The noun clue appeared as a variant spelling of clew, of same pronunciation. Not frequent until the 17th century, clue has become the prevailing form of the word in the sense of a fact or idea that serves to reveal something or solve a problem.
The word is from Old English cliwen, cleowen, meaning a ball formed by winding yarn, twine or thread (it is still one of the meanings of clew). Of Germanic origin, it is related to Dutch kluwen and German Knäuel, of same meaning. These three Germanic words are cognate with the synonymous Latin noun glomus (glomus is for glob-mus and is kindred with globus, the origin of English globe).
In Middle English, -ew was the normal form even for words from French such as blew, now spelt blue (cf. French bleu), and glew, now glue (cf. French glu). When these English words were in later times altered to -ue, this spelling was extended to various native words such as clue but also hue and rue.
Both the forms clew and clue were especially used to refer to the ball of thread employed as the means of ‘threading’ a way through a labyrinth or maze in various mythological or legendary narratives, the best-known being that of Theseus.
In Greek mythology, the Minotaur was a creature who was half-man and half-bull, the offspring of Pasiphaë and a bull with which she fell in love. (Pasiphaë was the wife of the king of Crete, Minos, hence the name Minotaur, the Greek ταῦρος (= tauros) meaning bull.) Confined in Crete in a labyrinth made by Daedalus, the Minotaur was fed with an annual tribute of seven virgins and seven young men from Athens. Theseus set himself the task of killing the Minotaur with the help of Ariadne, the daughter of Minos and Pasiphaë. She gave him a ball of thread, which he unravelled as he went in and used to trace his way out again after slaying the Minotaur.
The English poet Geoffrey Chaucer (circa 1342-1400) wrote about this myth in The Legend of Ariadne, from The Legend of Good Women (around 1385):
And for the hous is krynkeled to and fro,
And hath so queynte weyes for to go ―
For it is shapen as the mase is wrought ―
Therto have I a remedye in my thought,
That, by a clewe of twyn, as he hath gon,
The same weye he may returne anon,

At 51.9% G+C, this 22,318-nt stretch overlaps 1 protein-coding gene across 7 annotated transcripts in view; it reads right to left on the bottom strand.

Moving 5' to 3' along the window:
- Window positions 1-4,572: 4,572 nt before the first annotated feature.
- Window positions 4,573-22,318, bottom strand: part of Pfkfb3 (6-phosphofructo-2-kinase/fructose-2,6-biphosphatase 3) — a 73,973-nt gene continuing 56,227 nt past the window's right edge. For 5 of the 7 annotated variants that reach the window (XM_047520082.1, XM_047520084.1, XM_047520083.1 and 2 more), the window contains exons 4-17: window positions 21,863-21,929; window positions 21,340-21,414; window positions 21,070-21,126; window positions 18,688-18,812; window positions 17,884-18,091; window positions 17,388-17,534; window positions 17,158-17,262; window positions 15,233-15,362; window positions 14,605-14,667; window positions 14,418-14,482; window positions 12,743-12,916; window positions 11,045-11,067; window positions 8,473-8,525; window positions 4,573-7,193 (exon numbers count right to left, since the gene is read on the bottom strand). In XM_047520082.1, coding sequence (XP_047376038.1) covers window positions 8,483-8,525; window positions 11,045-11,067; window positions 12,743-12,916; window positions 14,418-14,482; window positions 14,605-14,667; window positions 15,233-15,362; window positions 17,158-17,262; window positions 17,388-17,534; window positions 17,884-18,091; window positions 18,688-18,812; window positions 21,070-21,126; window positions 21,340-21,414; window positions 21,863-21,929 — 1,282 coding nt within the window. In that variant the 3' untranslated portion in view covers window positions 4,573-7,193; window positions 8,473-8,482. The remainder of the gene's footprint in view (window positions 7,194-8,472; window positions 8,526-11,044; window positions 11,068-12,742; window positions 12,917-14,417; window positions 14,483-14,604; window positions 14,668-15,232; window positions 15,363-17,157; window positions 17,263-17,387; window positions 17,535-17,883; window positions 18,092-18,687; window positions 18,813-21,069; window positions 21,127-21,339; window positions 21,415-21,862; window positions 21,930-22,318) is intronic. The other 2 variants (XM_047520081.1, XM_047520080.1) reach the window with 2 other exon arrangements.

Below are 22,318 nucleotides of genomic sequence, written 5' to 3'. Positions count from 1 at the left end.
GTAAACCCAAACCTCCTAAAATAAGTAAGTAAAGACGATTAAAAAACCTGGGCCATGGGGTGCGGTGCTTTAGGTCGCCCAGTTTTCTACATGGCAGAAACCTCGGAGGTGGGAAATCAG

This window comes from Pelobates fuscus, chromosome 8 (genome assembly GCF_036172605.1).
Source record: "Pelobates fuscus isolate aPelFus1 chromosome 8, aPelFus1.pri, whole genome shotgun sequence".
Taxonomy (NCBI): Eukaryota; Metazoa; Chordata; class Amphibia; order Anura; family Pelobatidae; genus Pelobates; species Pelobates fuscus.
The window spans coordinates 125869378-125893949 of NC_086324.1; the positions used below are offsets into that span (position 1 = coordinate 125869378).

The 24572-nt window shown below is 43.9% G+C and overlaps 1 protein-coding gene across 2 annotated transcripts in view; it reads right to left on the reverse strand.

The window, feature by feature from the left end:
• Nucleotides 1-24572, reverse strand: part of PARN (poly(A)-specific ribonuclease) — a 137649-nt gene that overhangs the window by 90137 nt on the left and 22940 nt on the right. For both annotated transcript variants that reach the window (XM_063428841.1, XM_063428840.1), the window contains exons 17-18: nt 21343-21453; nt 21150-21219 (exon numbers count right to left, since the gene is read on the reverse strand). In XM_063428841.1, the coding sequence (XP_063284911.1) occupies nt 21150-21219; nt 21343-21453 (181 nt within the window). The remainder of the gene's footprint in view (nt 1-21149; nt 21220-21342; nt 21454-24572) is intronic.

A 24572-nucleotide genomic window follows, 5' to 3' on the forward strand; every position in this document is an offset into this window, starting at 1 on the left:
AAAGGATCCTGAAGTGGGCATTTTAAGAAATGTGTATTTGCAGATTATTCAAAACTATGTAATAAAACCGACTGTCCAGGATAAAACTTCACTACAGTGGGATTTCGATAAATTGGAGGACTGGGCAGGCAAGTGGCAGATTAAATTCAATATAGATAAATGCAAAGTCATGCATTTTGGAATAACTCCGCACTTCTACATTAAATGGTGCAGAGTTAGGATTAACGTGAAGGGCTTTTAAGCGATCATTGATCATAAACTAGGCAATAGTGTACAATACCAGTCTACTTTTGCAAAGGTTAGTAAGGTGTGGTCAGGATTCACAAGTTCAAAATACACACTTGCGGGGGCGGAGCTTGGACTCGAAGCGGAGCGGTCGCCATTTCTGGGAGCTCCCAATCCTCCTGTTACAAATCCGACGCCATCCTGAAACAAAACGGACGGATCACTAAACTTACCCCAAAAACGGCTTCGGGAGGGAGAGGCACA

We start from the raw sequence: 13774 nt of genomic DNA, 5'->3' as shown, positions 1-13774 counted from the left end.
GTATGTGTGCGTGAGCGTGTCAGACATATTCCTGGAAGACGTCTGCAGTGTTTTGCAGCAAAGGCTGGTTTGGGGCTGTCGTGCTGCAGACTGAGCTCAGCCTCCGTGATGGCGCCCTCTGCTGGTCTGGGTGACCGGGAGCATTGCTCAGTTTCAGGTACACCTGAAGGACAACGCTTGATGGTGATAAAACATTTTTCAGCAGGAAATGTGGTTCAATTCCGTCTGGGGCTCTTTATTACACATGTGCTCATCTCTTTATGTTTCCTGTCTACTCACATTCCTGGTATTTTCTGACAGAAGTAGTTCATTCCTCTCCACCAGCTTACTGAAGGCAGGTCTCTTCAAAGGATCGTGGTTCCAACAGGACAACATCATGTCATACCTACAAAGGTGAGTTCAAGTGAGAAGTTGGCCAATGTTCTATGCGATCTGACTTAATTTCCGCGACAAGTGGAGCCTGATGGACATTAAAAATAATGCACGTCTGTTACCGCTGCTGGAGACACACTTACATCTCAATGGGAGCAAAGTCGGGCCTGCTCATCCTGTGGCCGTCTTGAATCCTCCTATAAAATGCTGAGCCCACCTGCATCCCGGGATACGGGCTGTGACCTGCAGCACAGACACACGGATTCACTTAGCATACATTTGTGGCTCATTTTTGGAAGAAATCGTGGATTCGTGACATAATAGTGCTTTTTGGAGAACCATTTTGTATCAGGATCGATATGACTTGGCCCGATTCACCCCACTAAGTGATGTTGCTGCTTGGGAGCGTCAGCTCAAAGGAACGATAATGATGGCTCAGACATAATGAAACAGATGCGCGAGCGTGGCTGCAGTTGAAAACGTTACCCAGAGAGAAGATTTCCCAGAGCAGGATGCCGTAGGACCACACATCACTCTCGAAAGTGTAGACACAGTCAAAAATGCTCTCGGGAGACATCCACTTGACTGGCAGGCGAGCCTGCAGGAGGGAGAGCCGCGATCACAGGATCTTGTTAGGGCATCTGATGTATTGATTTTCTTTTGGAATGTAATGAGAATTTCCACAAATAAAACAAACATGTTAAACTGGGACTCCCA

Folwynge alwey the thred as he hath come.
And because that dwelling-place winds much in and out, and has such intricate paths ― for it is shaped like a maze ― and for this I have in mind a remedy, that by means of a ball of twine he may directly return the way he went, following the thread continually.
Then, the word clue, or clew, was used in many more or less figurative applications to denote a fact, circumstance or principle which, being taken hold of and followed up, leads through a maze, perplexity, difficulty, intricate investigation, etc.
For example, the English poet and clergyman John Pomfret (1667-1702) wrote, in the poem On the Marriage of the Earl of A— with the Countess of S— (1699):
Her Judgment sure, impartial, and refin’d,
With Wit, that’s clear and penetrating, join’d,
O’er all the Efforts of her Mind presides,
And to the noblest End her Labours guides:
She knows the best, and does the best pursue,
And treads the Maze of Life without a Clue!
As the original image of a ball of thread used in a labyrinth was gradually forgotten and the literal sense of clew/clue obscured, the word eventually took the modern meaning of something that helps to solve a problem or unravel a mystery, its prevalent form being clue.
According to the Oxford English Dictionary (2nd edition – 1989), this modern meaning is first recorded around 1665 (it would be in fact 1628-29) in Journal of a Voyage into the Mediterranean by the English courtier and natural philosopher Sir Kenelm Digby (1603-65). But this is a mistake, as the passage quoted by this dictionary is from a preface written in 1868.
The first recorded use of the word in its modern sense is in Logick: Or, The Right Use of Reason in the Enquiry after Truth (1724), by the English hymnographer, theologian and logician Isaac Watts (1674-1748):
When the Reader is passing over such a Treatise, he often finds a wide Vacancy, and makes an uneasy Stop, and knows not how to transport his Thoughts over to the next Particular, for Want of some Clue or connecting Idea to lay hold of.
The spelling clew was still in usage in this sense in the late 19th century. The English historian Edward Augustus Freeman (1823-92) wrote, in The History of the Norman Conquest of England, its causes and its results (2nd edition – 1870):
It is possible that we may here have lighted on the clew to the great puzzle of Cumbrian ethnology.